Commercially, symbolism gets a bit of a bad rap these days – possibly because of literature lessons delving far too deeply into why the curtains in a certain scene were blue. Does this choice of color represent the tranquil stillness of the homeowner’s mind at the time the scene takes place? Or did blue just fit with the overall décor?
As with just about anything artistically led, much in writing is both subconscious and open to subjective interpretation – a fact that ensures many an author has been left scratching their head at the scrutiny their books have received. Sometimes, a coat is just a coat and not representative of anything else…
But these things aside, getting to grips with symbolism is something that any author would be well served to do.
Poetry is often laden with symbolism, but with prose fiction, a lighter touch tends to work best – if only for matters of clarity. Overwhelming the reader with an endless stream of metaphors can lead to dense and uninviting passages that feel less intended to deliver a story and more to satisfy the writer’s own sense of cleverness.
Done properly, symbolism enriches a story, layering it with added meaning. That’s why, in this article, we’ll look at how you can get started with using it to treat your readers to some extra food for thought.
There are many famous examples of symbolism in literature. Books chosen by schools for study are often resplendent with deeper symbolic meanings. Some well-known examples include:
- Lord of the Flies by William Golding – the island setting here is a micro world, where almost everything stands as a symbolic representation of something else. The conch shell, for example, represents civil power and democratic order. Piggy’s glasses, used to light the fire, represent scientific advancement and rationality. Check back through your high school literature notes and prepare to absorb it all again. There’s loads of symbolism in this book!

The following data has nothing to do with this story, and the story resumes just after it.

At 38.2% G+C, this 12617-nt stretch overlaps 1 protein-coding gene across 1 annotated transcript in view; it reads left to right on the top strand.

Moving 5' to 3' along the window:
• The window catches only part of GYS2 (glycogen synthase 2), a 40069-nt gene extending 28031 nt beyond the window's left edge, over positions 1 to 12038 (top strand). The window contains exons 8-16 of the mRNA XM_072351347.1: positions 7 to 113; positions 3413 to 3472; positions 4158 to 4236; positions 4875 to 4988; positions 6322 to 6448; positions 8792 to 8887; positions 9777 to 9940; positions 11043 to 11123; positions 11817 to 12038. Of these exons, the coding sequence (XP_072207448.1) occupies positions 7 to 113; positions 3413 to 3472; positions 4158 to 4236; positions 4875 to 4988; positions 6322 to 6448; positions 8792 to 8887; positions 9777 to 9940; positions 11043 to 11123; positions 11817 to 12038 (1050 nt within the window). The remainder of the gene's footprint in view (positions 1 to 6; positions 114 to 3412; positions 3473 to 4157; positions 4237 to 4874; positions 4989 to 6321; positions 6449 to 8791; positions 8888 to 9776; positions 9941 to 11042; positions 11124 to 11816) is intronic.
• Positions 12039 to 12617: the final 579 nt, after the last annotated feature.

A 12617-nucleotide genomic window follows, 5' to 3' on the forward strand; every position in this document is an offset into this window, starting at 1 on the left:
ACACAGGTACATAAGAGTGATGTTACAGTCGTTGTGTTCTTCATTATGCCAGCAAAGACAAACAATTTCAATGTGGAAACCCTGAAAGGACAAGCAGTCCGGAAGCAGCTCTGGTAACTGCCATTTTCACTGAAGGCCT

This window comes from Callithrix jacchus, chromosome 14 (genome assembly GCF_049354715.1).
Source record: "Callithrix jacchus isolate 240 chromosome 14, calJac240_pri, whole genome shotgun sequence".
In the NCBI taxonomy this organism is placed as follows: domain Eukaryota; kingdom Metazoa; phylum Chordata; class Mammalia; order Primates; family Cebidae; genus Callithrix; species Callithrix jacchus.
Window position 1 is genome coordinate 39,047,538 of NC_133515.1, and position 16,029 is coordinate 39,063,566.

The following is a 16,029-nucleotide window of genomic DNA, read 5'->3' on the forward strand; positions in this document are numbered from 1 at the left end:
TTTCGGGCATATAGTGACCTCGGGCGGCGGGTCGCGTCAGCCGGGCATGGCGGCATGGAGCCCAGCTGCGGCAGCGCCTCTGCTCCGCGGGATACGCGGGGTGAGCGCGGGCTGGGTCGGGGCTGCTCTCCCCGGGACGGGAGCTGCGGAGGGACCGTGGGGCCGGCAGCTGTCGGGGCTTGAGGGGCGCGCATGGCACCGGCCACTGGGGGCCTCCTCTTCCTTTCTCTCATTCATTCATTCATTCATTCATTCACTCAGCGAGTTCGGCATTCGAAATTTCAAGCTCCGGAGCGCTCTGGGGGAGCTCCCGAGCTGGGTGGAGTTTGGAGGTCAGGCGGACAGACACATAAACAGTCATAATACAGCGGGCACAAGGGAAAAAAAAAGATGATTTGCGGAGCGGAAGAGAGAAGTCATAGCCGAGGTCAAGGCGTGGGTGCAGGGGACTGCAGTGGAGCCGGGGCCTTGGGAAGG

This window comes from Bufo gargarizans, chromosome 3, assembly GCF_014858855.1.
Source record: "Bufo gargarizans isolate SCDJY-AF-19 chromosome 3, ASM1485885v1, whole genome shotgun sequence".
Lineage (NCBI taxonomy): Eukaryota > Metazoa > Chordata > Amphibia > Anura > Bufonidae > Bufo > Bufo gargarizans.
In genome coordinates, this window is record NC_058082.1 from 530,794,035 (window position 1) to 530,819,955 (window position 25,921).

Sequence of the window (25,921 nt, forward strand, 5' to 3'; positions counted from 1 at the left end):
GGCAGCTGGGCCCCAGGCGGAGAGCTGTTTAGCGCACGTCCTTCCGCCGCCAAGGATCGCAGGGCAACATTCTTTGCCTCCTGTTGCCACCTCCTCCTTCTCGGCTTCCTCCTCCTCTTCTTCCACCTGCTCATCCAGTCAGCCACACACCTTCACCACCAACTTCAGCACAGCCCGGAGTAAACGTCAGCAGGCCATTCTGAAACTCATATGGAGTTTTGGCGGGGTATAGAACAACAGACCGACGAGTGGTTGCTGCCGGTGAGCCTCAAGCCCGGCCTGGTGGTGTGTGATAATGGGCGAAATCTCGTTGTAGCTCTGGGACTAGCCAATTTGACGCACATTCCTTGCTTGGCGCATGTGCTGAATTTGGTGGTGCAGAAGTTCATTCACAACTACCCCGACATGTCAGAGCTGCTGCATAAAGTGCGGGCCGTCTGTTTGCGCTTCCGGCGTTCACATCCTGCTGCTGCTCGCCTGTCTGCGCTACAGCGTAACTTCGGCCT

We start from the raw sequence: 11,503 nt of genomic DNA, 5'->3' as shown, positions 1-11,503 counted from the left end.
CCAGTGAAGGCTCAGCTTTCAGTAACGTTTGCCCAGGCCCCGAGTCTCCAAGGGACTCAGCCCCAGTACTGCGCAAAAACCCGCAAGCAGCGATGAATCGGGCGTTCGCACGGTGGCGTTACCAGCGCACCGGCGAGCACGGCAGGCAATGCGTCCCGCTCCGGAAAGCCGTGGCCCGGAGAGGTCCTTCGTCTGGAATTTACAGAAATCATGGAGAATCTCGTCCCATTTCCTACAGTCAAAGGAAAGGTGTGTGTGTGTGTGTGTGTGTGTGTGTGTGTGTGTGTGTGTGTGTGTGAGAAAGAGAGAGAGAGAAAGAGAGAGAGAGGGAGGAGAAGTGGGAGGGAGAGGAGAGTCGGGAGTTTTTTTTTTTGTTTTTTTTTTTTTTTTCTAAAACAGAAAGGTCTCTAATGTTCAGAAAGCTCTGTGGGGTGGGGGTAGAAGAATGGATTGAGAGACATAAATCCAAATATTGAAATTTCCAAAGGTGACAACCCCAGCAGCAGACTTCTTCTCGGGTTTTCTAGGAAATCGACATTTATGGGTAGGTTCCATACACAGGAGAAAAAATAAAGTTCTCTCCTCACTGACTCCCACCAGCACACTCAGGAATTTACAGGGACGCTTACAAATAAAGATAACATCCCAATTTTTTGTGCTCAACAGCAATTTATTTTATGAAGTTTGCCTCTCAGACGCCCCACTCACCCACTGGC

- Animal Farm by George Orwell – a powerful, but not especially subtle, allegory of communism’s decay into tyranny. Animal Farm may seem cute on the surface, but it’s far from a nice bedtime story.
The point of symbolism is to use an object, person, or event in a story to represent a larger theme or issue. Topics authors often choose when taking the symbolic route are weighty issues and concepts such as death, war, love, peace and so on.
If you’re thinking of giving a highly symbolic story a try, it helps to begin by determining what your key theme is. Boil down your major plot points and conflict into a few words. What is your story about? Redemption? Vengeance? Social decay? Friendship? Love?
With your primary theme in mind, consider how you would represent this abstract idea with an image. People often think visually, attaching imagery to words that our mind quickly conjures when we hear something spoken – a representative idea that pops into our head. Sometimes we consciously catch them as they appear; most of the time, we do not.
For example, love might be a flower blooming, hate a loaded gun. Spend a little time concentrating on the key words representing your theme, and note down the immediate images it brings to mind.
But sometimes we’re left scratching our heads, no matter how hard we try. How do you represent acceptance or grief with symbols? To solve this problem, try turning to a trusty friend – Google images. Type your abstract theme into a Google search, hit the images option, and see what comes up.
We tried this with ‘acceptance’ to see what Google generated. There are a lot of irrelevant pictures – that’s to be expected – but there are also a lot of pictures of people grasping and shaking hands. There are many more of people flinging their arms open to welcome the world. There’s also a picture of a banana wearing a kiwi fruit, which might make for an interesting topic of study back in those English Literature classes!